First impressions of the Rust programming language

I needed to write a small command-line utility recently, and thought that it would be a good chance to finally try out the Rust programming language.

I was hoping to learn the basics and implement this program in a few hours, but I found that it wasn’t trivial to just pick up Rust and start writing programs immediately. The compiler is quite strict about how you use variables, so progress is slow if you don’t really know what you are doing. Still, Rust allows you to produce programs with some valuable properties, so I’m planning to set aside some time to learn it properly.

In the meantime, these are a few of the first impressions that I had of Rust, as somebody completely new to this particular software ecosystem.

Initial installation is easy

I needed to install the rustc compiler and cargo dependency manager. I found that the command packages for Debian testing were up-to-date, so I installed directly from apt.

sudo apt-get install rustc cargo

From there, it took all of one minute to create a file called, drop the “Hello world” program, and see it run:

fn main() {

The rustc compiler has a simple-enough invocation:

$ rustc

And the resulting program ran as expected.

$ ./hello 

There were no surprises here. It seemed to work just like C so-far.

Output files are large

The output binary file was much larger than I expected, at 246K.

$ ls -Ahl hello
-rwxr-xr-x 1 mike mike 246K Apr 13 21:55 hello

For comparison, I wrote out a similar program in C and it was 8K.

#include <stdio.h>

int main() {
  return 0;
$ gcc hello.c -o hello
$ ./hello 
$ ls -Ahl hello
-rwxr-xr-x 1 mike mike 8.3K Apr 13 21:57 hello

The FAQ explained a few specific reasons why this was the case.

Compile is slow

Compilation took around a quarter of a second. This does not seem like much, but it certainty slower than I expected for such trivial code.

$ time rustc
real    0m0.298s

Compared with the C program:

$ time gcc hello.c -o hello
real    0m0.044s

Again, the FAQ points out that zero-cost abstractions incur a compile-time penalty.

Since compilation is a notoriously time-consuming activity with existing languages, I’m hoping that the compile times for Rust are acceptable for small projects.

Legendary compile errors

I’ve read about rustc being very strict, but printing good errors. So, I deleted a ! character and tried to re-compile.

fn main() {
$ rustc 
error[E0423]: expected function, found macro `println`
2 |   println("Hello");
  |   ^^^^^^^ did you mean `println!(...)`?

error: aborting due to previous error

This error message suggested the correct code to use. This is better than what you get from most compilers, so I’m pretty happy with that.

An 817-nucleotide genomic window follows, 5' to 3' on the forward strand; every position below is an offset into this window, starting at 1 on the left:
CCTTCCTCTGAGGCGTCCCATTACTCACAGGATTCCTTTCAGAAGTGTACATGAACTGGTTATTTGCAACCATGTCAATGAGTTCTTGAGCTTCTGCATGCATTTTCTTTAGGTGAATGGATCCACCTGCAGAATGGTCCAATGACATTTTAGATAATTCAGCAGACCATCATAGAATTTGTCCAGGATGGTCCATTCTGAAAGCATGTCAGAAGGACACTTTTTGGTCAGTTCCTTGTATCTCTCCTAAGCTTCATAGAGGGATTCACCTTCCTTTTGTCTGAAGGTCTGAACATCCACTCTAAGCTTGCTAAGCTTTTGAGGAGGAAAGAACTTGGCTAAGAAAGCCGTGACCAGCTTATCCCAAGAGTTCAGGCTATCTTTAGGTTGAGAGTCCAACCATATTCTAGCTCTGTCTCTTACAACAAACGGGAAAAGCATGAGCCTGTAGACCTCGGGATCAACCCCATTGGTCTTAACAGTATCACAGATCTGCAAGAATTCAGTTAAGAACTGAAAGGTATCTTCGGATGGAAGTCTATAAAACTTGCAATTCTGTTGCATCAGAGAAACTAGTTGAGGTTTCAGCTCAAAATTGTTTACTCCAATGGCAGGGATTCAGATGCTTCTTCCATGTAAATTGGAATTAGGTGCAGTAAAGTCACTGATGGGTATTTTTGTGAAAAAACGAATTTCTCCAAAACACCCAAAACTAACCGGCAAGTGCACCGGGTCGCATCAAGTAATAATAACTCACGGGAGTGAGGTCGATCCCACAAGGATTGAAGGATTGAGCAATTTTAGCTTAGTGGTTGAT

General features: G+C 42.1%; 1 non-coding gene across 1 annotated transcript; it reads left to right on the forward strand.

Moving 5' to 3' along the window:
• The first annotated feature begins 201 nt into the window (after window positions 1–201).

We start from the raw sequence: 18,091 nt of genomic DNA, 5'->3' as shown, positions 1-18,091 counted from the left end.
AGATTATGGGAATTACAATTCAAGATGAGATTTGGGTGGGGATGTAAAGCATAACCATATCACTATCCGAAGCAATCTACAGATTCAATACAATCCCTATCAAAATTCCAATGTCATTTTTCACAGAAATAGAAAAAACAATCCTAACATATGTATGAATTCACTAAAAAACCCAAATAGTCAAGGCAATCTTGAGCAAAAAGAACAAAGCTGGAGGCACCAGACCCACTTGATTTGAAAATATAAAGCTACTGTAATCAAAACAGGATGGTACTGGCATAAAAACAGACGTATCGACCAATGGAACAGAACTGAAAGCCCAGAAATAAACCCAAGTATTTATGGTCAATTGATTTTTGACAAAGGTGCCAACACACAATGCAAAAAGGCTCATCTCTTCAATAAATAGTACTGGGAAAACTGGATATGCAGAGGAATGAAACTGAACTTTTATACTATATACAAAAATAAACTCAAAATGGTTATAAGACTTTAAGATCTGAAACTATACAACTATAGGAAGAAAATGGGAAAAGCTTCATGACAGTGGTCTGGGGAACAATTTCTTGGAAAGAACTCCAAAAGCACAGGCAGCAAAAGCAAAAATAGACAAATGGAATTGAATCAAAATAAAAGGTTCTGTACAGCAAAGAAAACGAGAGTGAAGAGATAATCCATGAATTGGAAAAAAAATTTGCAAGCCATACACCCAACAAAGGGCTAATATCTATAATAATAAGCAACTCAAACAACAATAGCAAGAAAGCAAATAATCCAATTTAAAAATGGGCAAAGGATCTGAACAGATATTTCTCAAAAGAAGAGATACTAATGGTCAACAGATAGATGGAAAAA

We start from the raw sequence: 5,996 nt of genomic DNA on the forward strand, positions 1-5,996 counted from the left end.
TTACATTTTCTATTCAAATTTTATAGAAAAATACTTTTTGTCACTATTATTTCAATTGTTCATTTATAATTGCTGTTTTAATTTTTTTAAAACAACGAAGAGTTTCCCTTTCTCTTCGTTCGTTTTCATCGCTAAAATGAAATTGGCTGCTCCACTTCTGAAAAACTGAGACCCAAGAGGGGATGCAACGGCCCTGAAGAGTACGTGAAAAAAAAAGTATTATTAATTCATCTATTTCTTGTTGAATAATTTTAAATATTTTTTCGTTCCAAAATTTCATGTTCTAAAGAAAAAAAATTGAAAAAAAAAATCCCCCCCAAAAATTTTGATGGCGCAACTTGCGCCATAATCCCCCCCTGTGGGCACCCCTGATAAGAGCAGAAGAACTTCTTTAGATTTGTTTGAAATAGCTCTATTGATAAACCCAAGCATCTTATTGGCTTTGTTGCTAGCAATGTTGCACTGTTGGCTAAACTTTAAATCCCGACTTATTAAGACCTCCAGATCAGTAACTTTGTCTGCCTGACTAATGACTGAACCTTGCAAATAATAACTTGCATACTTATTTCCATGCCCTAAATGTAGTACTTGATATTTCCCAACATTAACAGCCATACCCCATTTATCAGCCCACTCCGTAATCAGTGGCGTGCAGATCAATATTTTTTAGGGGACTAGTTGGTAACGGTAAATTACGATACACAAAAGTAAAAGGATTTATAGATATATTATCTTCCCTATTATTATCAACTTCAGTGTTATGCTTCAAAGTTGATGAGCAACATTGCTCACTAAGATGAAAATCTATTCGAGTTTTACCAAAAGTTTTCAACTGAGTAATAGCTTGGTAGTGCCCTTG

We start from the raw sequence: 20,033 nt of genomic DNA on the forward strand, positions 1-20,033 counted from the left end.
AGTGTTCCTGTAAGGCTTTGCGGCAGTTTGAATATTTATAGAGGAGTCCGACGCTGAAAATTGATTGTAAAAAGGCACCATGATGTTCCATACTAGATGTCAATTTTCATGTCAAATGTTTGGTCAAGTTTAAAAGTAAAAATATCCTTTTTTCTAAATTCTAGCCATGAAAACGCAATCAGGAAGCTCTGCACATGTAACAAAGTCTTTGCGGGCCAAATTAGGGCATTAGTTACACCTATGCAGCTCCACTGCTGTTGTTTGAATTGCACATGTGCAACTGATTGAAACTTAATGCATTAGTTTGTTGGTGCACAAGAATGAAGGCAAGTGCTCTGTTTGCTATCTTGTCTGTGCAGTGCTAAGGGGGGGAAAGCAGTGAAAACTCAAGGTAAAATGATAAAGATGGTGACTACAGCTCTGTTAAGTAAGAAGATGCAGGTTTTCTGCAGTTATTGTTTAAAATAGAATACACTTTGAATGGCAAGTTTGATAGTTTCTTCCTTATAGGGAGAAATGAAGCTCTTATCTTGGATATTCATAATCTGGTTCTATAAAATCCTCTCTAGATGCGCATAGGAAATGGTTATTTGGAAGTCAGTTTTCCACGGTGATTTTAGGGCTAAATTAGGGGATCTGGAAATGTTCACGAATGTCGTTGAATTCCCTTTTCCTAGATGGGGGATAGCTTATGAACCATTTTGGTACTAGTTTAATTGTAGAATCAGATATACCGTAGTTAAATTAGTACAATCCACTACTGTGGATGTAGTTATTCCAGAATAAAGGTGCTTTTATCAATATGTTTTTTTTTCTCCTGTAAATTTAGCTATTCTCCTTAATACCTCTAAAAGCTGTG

Editor support is good

Next, I needed a better Rust editor. Eclipse support for Rust was present, but had a patchy maintenance status.

So I tried adding the Rust plugin for IntelliJ IDEA community edition, which is still a fully open source stack. This was point-and-click. The basic steps follow-

Open IntelliJ and click Configure:

Then Plugins:

Search for “rust”, and click Search in Repositories:

Then click RustInstall, and wait:

Once it installs, restart the IDE.

The New Project dialog now shows Rust as an option.

I needed the rust-src package to fill out these options:

$ sudo apt-get install rust-src
$ apt-file list rust-src
/usr/src/rustc-1.24.1/src/ ..

In the IntelliJ Rust environment, most editor features worked, but the debugger was not supported.

So, IDE support is mostly there, but it’s not easy to start hacking as something like Java.

Dependency management

I noticed that Cargo produces .lock files which contain checksums and exact versions of dependencies.

As a composer and yarn user, this was familiar.


I couldn’t use the clippy linter to check my code, because it does not work on the stable Rust releases. The ‘nightly’ Rust releases are not available in the Debian archive.

So, for installing rustc, I should have used rustup, not apt-get. Lesson learned!


I followed the “Guessing game tutorial” from the official Rust book in the IDE, which taught basic I/O, variable scope and control structures in Rust.

The go-to source reference for Rust is ‘The Rust Book’, which is also collaboratively built and freely licensed.

There is also an immense amount of high-quality discussion taking place between Rust users, which I found to be surprisingly accessible as a novice.

Having never used the language before, I didn’t have to ask any questions to get these basics working, which suggests that the available resources are pretty good.